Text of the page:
Presenters: Kristin Wyman-Nipmuc artist and activist; spoke recently at forum on “Decolonizing Thoreau”; Faries Gray- Sagamore of the Massachusett tribe at Ponkapoag- spokesperson of many Indigenous issues and advocate for land justice for the Massachusett tribe; Kisha James, president, Wellesley College Native American Student Association and active member of UAINE (United American Indians of New England).

Breakout Session #2 – 2:40 to 3:40 pm

Organizing: The Inside/Outside Strategy

A discussion of a strategy for working with “outside” groups while strategizing with and lobbying members of Congress to advance the progressive agenda.

Convener: Patti Serrano, Progressive Democrats of America (PDA).

Presenter: Alan Minsky, Executive Director, PDA; Dan O’Neal, PDA National Fi8eld Team Director

Fixing the Massachusetts Legislature

Despite having some of the largest Democratic supermajorities in the country, our Legislature leaves important progressive bills on the table session after session — including ones that purple and red states have already passed. What are the obstacles to change in the State House, and how can we advance progressive policy in the next legislative session?

Convener:  Jonathan Cohn

Presenters:  Jay Kaufman, former State Representative; Lindsay Sabadosa, State Representative; Cabell Eames, 350 Mass/Better Future Project; Erika Uyterhoeven, co-founder of Act on Mass and State Representative-elect.

Confronting Polarization: A Critial Task for the Left?

This breakout will explore what organizing model the American left is following when it comes to engaging “the other side”. Should our strategy be “We fight them and they fight us to the political death” (though we also try to “free them” from their “false consciousness” that would lead to some of “them” to “come over” to our side, the good side). This certainly seems to be our approach to the election we just had, each side fighting a pitched battle for its political life. But can this battle possibly lead us to success in creating justice and peace?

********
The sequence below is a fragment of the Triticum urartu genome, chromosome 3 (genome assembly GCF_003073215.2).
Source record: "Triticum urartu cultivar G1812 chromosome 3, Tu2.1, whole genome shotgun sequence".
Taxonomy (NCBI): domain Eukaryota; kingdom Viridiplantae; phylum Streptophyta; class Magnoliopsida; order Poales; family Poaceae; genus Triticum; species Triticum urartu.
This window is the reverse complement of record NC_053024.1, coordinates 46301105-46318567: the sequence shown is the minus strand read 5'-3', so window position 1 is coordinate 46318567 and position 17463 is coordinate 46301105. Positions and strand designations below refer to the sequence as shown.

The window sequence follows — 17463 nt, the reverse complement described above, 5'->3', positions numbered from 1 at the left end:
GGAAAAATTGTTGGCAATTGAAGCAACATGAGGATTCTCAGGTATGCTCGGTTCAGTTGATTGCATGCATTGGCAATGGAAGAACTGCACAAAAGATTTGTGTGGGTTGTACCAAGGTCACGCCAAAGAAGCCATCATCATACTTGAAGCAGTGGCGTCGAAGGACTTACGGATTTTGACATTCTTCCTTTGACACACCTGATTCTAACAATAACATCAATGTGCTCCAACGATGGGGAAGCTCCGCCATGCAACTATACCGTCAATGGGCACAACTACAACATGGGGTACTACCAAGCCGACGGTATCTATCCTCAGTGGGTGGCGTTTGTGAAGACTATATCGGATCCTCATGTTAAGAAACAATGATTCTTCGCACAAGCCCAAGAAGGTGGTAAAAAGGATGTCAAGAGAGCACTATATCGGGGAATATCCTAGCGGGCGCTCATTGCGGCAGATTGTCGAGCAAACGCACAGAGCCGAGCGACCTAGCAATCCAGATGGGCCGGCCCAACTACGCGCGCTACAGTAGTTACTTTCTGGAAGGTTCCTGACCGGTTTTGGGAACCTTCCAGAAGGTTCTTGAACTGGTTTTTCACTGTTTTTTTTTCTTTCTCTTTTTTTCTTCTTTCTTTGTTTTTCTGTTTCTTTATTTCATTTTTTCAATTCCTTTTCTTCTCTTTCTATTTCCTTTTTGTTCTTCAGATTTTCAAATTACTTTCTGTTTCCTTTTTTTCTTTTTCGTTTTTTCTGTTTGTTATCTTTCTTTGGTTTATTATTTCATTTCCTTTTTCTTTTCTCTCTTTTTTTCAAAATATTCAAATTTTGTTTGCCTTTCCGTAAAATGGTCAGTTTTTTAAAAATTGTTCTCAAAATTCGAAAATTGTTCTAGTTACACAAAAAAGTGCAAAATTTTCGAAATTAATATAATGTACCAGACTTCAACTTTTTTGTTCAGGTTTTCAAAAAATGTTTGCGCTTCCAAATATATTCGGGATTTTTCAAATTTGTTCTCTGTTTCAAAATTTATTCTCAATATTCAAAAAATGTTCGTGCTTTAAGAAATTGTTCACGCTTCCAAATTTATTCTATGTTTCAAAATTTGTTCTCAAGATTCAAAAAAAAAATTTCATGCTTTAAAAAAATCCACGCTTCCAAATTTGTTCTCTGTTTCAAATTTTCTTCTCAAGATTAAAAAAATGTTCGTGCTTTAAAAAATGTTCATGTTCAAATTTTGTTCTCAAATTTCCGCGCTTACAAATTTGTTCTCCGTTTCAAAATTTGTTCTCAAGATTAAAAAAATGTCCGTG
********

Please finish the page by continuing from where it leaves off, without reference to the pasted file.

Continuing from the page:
Or is some type of partial reconciliation possible, wherein we both learn a way to turn down the volume of the rancor between red and blue mentalities, and to start to listen to each other, perhaps still fighting each other where necessary, but also joining together where possible. In this model both sides would have to be willing to understand the other sides’ perspective and admit its own perspective is not the whole truth. Is it really possible to do this without compromising our core values around race, immigrants, environment – even truth itself?

So what happens when we feel the issue is a basic clash of values?   Can we still find underlying commonalities nonetheless? For instance, our attitude toward the police: Are they the enemy or is some kind of dialogue possible in which the legitimate perspectives of both sides are acknowledged and the few areas of agreement can be built upon. Do we have any responsibility for the police lining up lock stock and barrel with Trump or is that inevitable?

An interesting place to start might be for us to ask the question: Why do they (the red folks) hate us so much? Does the Left bear some responsibility for that antipathy and for the deep divisions that it bolsters? Or is the task rather to make a distinction between the Left and liberals and their Democratic Party elites against whom Trump’s attacks rightly strike a chord with many people?